Church leaders condemn Mugabe clampdown
Leaders of the Roman Catholic church in Zimbabwe have condemned Robert Mugabe's "cruel" clampdown on street traders and shanty town dwellers, saying it "cries out for vengeance to God" as churches in the UK also voiced their concern.
The government's Operation Murambatsvina, or Drive Out Trash, may have left more than 1.5 million people without homes and livelihoods, according to United Nations officials.
Police also have arrested more than 30,000 vendors, accusing them of dealing in black market goods and attempting to sabotage Zimbabwe's failing economy.
However, nine archbishops, bishops and administrators of church dioceses, in a formal message to an estimated one million churchgoers which was pinned on hundreds of church notice boards throughout the country, said: "A whole nation has suffered because of recent and ongoing actions.
"Now, almost four weeks after the event, countless numbers of men, women with babies, children of school age, the old and the sick, continue to sleep in the open air at winter temperatures near to freezing."
They called for special prayers to be said next Sunday.
"Any claim to justify this operation becomes totally groundless in view of the cruel and inhumane means that have been used," they said. "We condemn the gross injustice done to the poor."
The churchmen, led by Archbishop Robert Ndlovu of Harare and Archbishop Pius Ncube of Bulawayo who has previously called for a peaceful uprising against President Robert Mugabe, attacked self-styled Christians in the government who "lead a double way of life, one for Sunday services in church and another for public tasks, be they political, economic, social or any other kind".
President Mugabe, 81, regularly attends mass and was branded 'shameless' after he flew from Zimbabwe unannounced to join world leaders attending Pope John Paul II's funeral in Rome. The pastoral letter did not mention the name of the Jesuit-educated leader. The Catholic leaders added: "Innate human dignity given to us by the Creator Himself was gravely violated by the ruthless manner in which the operation was conducted and... cries out for vengeance to God."
It was the toughest statement yet by church leaders against the government crackdown. With 80 per cent unemployment, most Zimbabweans survive in the "informal sector" and now face destitution.
The United Nations, which estimates four million people will need famine relief before the next harvests in 2006, believes up to 1.5 million may have been left without homes or livelihoods by the crackdown.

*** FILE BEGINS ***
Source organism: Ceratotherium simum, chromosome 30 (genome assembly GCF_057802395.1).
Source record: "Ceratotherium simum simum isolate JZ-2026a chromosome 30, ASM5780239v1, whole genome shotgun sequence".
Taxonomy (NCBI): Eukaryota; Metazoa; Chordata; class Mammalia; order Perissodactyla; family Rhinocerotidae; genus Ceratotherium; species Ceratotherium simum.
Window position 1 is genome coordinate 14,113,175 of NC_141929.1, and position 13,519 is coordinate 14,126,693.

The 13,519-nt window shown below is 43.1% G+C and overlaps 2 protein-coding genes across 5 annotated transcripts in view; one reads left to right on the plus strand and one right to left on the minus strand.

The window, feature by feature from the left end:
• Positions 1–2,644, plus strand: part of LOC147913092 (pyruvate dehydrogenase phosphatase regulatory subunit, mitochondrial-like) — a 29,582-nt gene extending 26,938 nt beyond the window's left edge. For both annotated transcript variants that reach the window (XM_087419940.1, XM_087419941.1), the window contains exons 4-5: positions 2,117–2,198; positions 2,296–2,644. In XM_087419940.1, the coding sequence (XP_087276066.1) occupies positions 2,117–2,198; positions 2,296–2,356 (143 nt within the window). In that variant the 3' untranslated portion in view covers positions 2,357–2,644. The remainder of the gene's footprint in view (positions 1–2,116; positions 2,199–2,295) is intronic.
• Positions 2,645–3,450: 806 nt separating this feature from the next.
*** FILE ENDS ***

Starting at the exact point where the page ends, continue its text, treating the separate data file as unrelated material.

Police have warned it will be extended from cities and towns to previously unaffected country areas, to which the majority of the shanty town dwellers have fled.
President Mugabe's recently dismissed propaganda chief, Jonathan Moyo, said last week that the operation was not pre-planned, but part of manoeuvring by ruling Zanu-PF party factions seeking to name a successor to Mr Mugabe when his current term ends in 2008. He has been in power since 1980 when the country became independent from Britain.
His rule has become increasingly authoritarian since he embarked upon a controversial programme of confiscating 5,000 white-owned farms.
President Mugabe himself blames sanctions and boycotts sponsored by Britain and the United States for economic problems, alleging they are meant to reverse land redistribution.
Over the weekend, South Africa's main opposition party, the Democratic Alliance, criticised president Thabo Mbeki's public silence over the "clean-up" campaign, saying the "operation bears all the hallmarks of Apartheid-era forced removals," when non-whites were forcibly transferred from their homes to different areas.
The Methodist Church of Great Britain (MCB) has also expressed deep concern about the political situation in Zimbabwe.
Roy Crowder, MCB World Church Secretary for Africa, said, 'we note the statements from the Zimbabwe National Pastors Conference and other Christian groups and are greatly concerned about this new expression of political violence in Zimbabwe. There can be no justification for such sudden and indiscriminate demolition of so many homes leaving men, women and children with nowhere to go. We pray for those affected and for churches and other groups in the country who at this time are seeking to persuade the Government of the injustice of this action. MRDF and the World Church office are in dialogue with local partners regarding the clearance operation and will determine whether further support is required.'
Meanwhile the food situation in Zimbabwe is causing alarm after poor rains that have affected the prospects of harvests in several countries in the region.
Steve Hucklesby, Secretary for International Affairs for the Methodist Church, said, 'The UN have estimated that 3 to 4 million Zimbabweans will require food assistance this year. The Government claims that the Grain Marketing Board will order 1.2 million tonnes of grain from neighbouring countries but this will be a big challenge given the current foreign exchange situation.'
'Many people are very vulnerable having already reduced their food intake to one meal a day,' said Steve Hucklesby. 'It takes time to mobilise food and needs careful advance planning. Last year President Mugabe predicted a bumper harvest and ordered the WFP food assessment team out of the country. The situation this year will demand good working relationships between the Government of Zimbabwe, UN, private sector, NGOs and churches.'